Not fussy! These finches will devour any regular finch mixture and seem to thrive on it. They also readily take to any soft food offered and will appreciate fruits such as cucumber, apples, orange slices, paw paw and mango. I don’t feed my finches any live food as I don’t have access to termites but I understand that they will take to mealworms and termites especially during the breeding season.

I separate my breeding birds into single sex aviaries during the non breeding Winter months and place them on a seed only austerity diet. A vitamin and mineral supplement may be added if you wish and make sure that the birds have their normal supply of grit, cuttlefish bone and sterilized egg shells (wash and place in microwave for 1-2 minutes). Depending on your local climate this austerity period can last 3-4 months and will allow the birds to rest, moult and their testosterone and oestrogen levels to fall. In the Spring I start adding green foods and soft food to their diet and within 2-3 weeks they are rearing to go with the males singing and the females flitting back and forth trying to get to their mates. The real benefit of doing this is that you can synchronize your breeding birds making management easier, especially if you use fostering as a tool.


These birds are ready breeders and the main obstacle to breeding is ensuring that you have a true breeding pair. I always prefer to buy birds from a breeder that I know and trust as opposed to pet shop birds where some unscrupulous breeders dump their old, infertile and dummy birds. This statement may ruffle a few proverbial feathers (and it is not the pet shops to blame as they merely sell the birds presented to them) but we all know that this happens so I avoid being caught out by buying from a reputable, traceable source. Buy DNA or surgically sexed pairs or buy 6-8 birds and allow them to choose their own mates.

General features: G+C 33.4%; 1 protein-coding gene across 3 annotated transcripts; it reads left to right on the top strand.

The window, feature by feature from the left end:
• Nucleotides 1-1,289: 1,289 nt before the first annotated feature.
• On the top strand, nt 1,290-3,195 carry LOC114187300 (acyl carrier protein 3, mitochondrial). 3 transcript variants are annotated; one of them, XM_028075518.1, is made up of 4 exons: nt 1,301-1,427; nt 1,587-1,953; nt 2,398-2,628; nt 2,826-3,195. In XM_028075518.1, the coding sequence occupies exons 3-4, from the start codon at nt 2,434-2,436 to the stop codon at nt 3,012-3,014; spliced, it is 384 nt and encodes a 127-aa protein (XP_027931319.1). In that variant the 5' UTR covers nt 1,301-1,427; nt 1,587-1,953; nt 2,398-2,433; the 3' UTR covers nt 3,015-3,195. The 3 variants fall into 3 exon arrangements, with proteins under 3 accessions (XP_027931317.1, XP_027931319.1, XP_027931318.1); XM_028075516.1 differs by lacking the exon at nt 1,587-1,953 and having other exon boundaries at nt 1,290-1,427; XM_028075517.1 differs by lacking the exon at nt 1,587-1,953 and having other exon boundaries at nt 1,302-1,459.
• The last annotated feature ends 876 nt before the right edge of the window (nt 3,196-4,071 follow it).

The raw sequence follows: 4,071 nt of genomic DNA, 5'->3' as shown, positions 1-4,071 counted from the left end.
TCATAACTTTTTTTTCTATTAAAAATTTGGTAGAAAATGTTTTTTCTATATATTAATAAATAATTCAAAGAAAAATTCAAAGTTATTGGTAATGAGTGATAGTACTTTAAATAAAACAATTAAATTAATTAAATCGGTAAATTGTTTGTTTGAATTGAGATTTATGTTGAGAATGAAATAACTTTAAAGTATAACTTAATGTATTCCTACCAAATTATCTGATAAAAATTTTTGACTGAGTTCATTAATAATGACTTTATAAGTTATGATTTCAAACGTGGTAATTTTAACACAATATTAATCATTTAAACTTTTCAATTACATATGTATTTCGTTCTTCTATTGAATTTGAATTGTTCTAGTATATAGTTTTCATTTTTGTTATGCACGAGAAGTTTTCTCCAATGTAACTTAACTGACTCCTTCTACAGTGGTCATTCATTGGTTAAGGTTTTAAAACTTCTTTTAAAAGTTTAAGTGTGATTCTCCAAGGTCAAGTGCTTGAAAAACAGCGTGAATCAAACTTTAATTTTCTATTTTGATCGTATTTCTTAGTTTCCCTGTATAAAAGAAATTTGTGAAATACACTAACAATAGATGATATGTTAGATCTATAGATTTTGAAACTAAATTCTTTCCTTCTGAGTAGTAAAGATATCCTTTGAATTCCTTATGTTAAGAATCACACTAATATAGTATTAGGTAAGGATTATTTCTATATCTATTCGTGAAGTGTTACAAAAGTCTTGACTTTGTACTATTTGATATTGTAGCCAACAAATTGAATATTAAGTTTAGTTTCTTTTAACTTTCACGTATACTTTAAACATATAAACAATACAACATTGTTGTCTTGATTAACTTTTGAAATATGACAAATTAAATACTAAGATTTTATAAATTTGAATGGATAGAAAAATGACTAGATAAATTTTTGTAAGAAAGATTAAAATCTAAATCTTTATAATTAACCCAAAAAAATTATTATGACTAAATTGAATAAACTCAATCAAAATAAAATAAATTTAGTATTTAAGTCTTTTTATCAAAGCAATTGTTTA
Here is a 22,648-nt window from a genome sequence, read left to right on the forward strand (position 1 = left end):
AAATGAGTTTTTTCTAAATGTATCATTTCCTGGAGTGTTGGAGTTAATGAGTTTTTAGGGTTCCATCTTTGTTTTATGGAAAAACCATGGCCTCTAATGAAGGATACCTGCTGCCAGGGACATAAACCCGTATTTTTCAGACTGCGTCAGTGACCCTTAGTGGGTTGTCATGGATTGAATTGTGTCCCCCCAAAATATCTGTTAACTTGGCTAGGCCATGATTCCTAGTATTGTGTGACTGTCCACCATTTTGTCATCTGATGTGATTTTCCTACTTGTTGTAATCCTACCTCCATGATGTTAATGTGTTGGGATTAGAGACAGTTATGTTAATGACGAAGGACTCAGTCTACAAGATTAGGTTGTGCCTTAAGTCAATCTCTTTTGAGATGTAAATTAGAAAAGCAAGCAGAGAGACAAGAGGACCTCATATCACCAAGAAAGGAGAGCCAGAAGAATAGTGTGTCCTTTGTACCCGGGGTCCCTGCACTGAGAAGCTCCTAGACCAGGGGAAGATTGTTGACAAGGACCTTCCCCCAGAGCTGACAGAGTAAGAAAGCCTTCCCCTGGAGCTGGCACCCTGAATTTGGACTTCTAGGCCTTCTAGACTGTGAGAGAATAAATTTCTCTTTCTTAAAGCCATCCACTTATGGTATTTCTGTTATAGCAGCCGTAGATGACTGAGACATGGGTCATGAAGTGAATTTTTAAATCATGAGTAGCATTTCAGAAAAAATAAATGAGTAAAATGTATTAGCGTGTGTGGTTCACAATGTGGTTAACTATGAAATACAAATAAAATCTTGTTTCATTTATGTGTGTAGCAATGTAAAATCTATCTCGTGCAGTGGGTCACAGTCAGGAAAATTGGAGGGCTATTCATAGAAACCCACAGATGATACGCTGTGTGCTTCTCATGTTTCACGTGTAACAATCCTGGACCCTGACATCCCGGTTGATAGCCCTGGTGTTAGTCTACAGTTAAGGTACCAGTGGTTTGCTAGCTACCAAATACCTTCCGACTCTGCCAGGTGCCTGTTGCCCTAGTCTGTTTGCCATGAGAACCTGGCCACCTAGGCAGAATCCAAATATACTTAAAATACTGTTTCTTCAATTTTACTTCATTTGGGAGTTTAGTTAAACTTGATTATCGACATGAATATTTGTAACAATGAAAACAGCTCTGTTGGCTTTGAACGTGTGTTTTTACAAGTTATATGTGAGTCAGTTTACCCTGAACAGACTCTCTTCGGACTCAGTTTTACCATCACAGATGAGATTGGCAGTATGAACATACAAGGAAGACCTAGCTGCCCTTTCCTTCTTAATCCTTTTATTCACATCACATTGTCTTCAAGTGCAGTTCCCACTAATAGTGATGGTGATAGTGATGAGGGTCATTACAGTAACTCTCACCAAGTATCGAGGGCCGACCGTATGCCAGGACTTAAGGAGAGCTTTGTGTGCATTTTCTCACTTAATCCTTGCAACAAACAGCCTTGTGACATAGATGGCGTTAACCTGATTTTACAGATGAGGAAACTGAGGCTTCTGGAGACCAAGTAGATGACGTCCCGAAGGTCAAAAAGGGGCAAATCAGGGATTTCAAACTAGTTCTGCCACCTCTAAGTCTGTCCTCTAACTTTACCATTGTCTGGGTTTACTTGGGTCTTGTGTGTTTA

Any nesting receptacle will be used, from small “finch boxes” to L-Shaped Gouldian boxes to half open boxes. These boxes should be hung at various levels in the aviary as some pairs prefer to nest high up and others only about 1m from the ground. I have also had a few pairs build their own, bulky nests in brush placed in the aviary but I find that most pairs prefer a nest box.

Large amounts of nesting material is carried into the box and again these birds are not fussy using course straw, tef, grass, coconut fibre (a favourite-buy from your local nursery) and feathers. Inside the tightly woven nesting chamber they lay between 3 and 6 large, white eggs. Incubation lasts 14 days with both hens and cocks involved.